There are many labels one could affix to the Conservative Party of Canada: opportunistic, divisive, demagogic, dishonest and principleless are but five that readily come to mind. However, perhaps the most immediately appropriate and withering is hypocritical.
Hypocrisy is to be found in political parties of all stripes, but it appears that the others are mere pretenders to the crown worn by the Conservatives. Cloaking themselves in the self-righteous garment sported by the morally weak, it is surely only the untutored mind that fails to see through their shameful dissembling.
Take, for example, the recent displays of Peter Kent and Michelle Rempel, pretending to channel Canadian outrage over the Khadr settlement as they practised their own political opportunism through American media.
That, according to the Star's Tim Harper, is a damning indictment of their seemingly endless capacity to speak out of both sides of their mouths.
Citing the time that Tom Mulcair went south to express his opposition to the Keystone pipeline, Harper reminds us of the Conservative fury that met his return:
A senior minister of the day, John Baird, accused Mulcair of “trash talking” and “badmouthing” Canada. Another former minister, Joe Oliver, marched to the microphones in the Commons foyer to denounce Mulcair for not leaving politics at the border. He also took to the keyboard for the Globe and Mail to tell the country “a responsible politician would not travel to a foreign capital to score cheap political points.”You can see where this is going, of course.
Speaking specifically of the quisling-like behaviour of both Rempel and Kent, Harper says,
Both Kent and Rempel have ignored an old, time-honoured dictum which has now been repeatedly discredited — you stash your partisan politics on this side of the border.Perhaps the apple doesn't fall far from the tree. They are, after all, only doing what their former leader and master, Stephen Harper, did:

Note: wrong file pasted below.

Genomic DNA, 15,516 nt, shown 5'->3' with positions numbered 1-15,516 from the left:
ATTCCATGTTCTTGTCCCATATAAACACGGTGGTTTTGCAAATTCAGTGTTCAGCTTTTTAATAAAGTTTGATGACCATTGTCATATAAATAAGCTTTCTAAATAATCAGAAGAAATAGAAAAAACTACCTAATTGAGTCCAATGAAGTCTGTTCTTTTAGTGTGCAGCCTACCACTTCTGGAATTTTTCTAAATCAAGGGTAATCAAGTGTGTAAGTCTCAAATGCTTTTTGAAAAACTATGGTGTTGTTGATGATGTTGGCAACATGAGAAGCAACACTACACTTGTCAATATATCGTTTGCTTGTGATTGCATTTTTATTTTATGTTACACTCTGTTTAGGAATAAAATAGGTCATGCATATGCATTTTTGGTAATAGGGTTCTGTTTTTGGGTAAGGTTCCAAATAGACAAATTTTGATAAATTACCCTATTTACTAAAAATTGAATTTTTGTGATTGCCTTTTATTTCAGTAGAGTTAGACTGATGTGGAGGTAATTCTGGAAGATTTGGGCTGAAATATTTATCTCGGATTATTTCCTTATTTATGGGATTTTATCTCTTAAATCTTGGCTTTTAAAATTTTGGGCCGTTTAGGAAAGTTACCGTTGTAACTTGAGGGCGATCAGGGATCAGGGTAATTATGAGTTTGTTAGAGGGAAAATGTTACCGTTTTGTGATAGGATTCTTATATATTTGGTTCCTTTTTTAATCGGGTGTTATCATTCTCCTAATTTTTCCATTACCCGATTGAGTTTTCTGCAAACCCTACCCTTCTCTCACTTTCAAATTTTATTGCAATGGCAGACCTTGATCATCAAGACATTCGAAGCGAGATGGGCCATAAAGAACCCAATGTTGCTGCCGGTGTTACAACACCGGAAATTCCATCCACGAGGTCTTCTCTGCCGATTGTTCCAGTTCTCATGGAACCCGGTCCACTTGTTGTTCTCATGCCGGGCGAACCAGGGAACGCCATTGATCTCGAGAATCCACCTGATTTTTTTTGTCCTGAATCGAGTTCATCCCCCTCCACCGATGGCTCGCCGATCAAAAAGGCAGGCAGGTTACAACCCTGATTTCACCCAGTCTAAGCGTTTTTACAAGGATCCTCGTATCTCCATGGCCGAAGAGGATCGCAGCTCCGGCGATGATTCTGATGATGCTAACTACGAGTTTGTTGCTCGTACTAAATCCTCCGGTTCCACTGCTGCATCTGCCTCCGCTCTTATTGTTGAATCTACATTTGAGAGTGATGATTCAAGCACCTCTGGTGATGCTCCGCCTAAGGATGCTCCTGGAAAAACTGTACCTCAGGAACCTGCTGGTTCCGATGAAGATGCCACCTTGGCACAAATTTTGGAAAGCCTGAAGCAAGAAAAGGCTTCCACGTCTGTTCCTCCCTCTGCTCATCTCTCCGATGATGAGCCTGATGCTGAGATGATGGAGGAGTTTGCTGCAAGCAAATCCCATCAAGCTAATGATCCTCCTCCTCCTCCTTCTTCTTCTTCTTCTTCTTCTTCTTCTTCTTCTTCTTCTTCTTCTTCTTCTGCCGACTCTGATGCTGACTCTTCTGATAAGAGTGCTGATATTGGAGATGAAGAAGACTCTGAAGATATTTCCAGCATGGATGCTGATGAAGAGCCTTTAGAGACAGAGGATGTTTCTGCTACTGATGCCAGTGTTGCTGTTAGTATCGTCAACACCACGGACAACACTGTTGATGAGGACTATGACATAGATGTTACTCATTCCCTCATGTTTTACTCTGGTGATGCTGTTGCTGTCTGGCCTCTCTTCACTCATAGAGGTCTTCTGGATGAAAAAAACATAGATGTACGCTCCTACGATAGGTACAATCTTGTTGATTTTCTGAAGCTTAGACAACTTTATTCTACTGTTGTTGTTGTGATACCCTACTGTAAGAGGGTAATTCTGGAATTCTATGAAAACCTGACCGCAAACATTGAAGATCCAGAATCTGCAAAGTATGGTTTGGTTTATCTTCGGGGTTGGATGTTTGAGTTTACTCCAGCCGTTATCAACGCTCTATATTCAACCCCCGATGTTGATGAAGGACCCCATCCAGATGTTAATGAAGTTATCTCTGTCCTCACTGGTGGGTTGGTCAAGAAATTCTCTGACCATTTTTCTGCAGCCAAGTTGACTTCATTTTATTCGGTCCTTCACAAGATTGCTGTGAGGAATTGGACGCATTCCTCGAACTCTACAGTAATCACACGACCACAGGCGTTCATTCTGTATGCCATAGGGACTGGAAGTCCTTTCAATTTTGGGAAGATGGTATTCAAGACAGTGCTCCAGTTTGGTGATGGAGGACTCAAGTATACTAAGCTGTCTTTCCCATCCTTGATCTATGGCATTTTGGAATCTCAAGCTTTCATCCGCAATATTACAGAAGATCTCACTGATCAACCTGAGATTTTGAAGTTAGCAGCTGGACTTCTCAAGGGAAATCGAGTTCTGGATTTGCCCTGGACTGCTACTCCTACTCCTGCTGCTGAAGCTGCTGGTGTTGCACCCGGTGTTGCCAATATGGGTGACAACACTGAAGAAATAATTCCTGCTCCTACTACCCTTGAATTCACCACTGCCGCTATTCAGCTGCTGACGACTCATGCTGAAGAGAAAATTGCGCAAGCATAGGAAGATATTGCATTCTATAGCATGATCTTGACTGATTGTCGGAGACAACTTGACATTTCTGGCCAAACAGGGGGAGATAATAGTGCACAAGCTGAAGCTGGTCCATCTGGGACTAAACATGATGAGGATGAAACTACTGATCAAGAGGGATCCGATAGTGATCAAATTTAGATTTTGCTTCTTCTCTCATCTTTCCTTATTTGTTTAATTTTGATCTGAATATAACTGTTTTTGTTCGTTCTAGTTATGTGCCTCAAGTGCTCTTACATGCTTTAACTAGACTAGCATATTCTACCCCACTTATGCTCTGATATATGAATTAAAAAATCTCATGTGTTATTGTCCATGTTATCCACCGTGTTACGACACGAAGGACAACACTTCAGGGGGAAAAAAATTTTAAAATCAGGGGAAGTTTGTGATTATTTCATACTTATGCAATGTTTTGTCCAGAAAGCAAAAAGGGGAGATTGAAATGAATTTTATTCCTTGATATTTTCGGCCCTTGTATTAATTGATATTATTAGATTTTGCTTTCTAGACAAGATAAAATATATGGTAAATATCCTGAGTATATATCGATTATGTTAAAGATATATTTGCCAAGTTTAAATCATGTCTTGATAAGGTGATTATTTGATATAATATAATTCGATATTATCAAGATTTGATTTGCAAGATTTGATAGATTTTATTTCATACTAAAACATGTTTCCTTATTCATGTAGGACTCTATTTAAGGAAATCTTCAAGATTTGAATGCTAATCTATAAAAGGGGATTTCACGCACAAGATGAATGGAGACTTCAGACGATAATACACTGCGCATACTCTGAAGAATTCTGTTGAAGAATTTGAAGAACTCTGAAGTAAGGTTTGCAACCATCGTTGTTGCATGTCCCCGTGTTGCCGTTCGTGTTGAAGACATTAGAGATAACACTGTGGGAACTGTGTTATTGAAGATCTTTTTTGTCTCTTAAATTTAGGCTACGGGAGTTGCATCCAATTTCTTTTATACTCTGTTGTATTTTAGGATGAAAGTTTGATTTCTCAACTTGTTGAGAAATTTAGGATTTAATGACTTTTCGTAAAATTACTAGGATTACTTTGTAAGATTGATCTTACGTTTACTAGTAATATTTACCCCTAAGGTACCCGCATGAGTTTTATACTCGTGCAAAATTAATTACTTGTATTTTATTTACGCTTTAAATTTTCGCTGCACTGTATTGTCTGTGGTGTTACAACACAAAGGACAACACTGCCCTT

For years, Canadian prime ministers did not take partisan shots at opponents back home while travelling abroad because they were representing Canada, not the Liberals or the Conservatives.
Rempel didn’t need to fly to the U.S. to tell Tucker Carlson on Fox that Canadians were outraged. Kent didn’t need to write an op-ed in the Wall Street Journal to be, as he said, “honest” with our allies and inform them.
Yes, this is the same Kent who, as Harper’s environment minister, attacked two NDP MPs, Megan Leslie and Claude Gravelle, for speaking about Keystone in Washington — yes, that issue again.
According to Kent, they were taking “the treacherous course of leaving the domestic debate and heading abroad to attack a legitimate Canadian resource which is being responsibly developed and regulated.”
As leader of the Canadian Alliance, he and Stockwell Day took to the pages of the Wall Street Journal in 2003 to assure Americans Jean Chrétien had made a mistake in staying out of George W. Bush’s “coalition of the willing” invading Iraq, and to tell them Canadians stood with them. (They didn’t.)Those who follow politics closely are not likely to be surprised by any of this, given that faux outrage and deceit are two of the black arts practised so adeptly by the Conservative Party of Canada. However, even the uninitiated and the cultishly Con Party faithful should at least occasionally put on their underutilized critical-thinking caps to see the massive and shameless manipulation being perpetrated on them.
When he represented Canada at the funeral of Margaret Thatcher, Harper couldn’t wait until his plane landed in Canada to take a poke at Trudeau over the then squeaky new Liberal leader’s comments about “root causes” of terrorism in the aftermath of the Boston Marathon bombing in 2013.
No one in the press pack asked him about Trudeau’s comments. Harper raised them unsolicited.
It beats being mindless mouthpieces for a party that hardly has their best interests at heart.